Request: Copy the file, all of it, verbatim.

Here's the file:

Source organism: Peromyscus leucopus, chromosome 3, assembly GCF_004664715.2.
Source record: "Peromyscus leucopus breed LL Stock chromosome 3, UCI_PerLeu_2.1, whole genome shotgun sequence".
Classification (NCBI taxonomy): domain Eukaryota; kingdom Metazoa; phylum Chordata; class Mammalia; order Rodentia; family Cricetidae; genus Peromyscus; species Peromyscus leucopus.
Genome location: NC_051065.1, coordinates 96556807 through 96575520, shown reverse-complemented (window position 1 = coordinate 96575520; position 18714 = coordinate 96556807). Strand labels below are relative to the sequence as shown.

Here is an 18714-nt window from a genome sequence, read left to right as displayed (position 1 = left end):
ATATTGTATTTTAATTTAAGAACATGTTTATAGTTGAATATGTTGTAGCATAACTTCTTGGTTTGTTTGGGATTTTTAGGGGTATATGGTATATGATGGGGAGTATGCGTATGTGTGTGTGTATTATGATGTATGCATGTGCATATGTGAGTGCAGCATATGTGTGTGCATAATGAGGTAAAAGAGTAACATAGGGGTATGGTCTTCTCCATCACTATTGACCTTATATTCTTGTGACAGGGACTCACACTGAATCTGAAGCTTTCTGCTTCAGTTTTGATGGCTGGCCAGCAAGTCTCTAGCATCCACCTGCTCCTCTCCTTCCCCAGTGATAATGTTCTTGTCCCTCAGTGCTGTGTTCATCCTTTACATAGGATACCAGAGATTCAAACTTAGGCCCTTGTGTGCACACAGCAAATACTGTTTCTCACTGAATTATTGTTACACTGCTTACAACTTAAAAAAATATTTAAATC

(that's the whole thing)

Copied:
Source organism: Peromyscus leucopus, chromosome 3, assembly GCF_004664715.2.
Source record: "Peromyscus leucopus breed LL Stock chromosome 3, UCI_PerLeu_2.1, whole genome shotgun sequence".
Classification (NCBI taxonomy): domain Eukaryota; kingdom Metazoa; phylum Chordata; class Mammalia; order Rodentia; family Cricetidae; genus Peromyscus; species Peromyscus leucopus.
Genome location: NC_051065.1, coordinates 96556807 through 96575520, shown reverse-complemented (window position 1 = coordinate 96575520; position 18714 = coordinate 96556807). Strand labels below are relative to the sequence as shown.

Here is an 18714-nt window from a genome sequence, read left to right as displayed (position 1 = left end):
ATATTGTATTTTAATTTAAGAACATGTTTATAGTTGAATATGTTGTAGCATAACTTCTTGGTTTGTTTGGGATTTTTAGGGGTATATGGTATATGATGGGGAGTATGCGTATGTGTGTGTGTATTATGATGTATGCATGTGCATATGTGAGTGCAGCATATGTGTGTGCATAATGAGGTAAAAGAGTAACATAGGGGTATGGTCTTCTCCATCACTATTGACCTTATATTCTTGTGACAGGGACTCACACTGAATCTGAAGCTTTCTGCTTCAGTTTTGATGGCTGGCCAGCAAGTCTCTAGCATCCACCTGCTCCTCTCCTTCCCCAGTGATAATGTTCTTGTCCCTCAGTGCTGTGTTCATCCTTTACATAGGATACCAGAGATTCAAACTTAGGCCCTTGTGTGCACACAGCAAATACTGTTTCTCACTGAATTATTGTTACACTGCTTACAACTTAAAAAAATATTTAAATC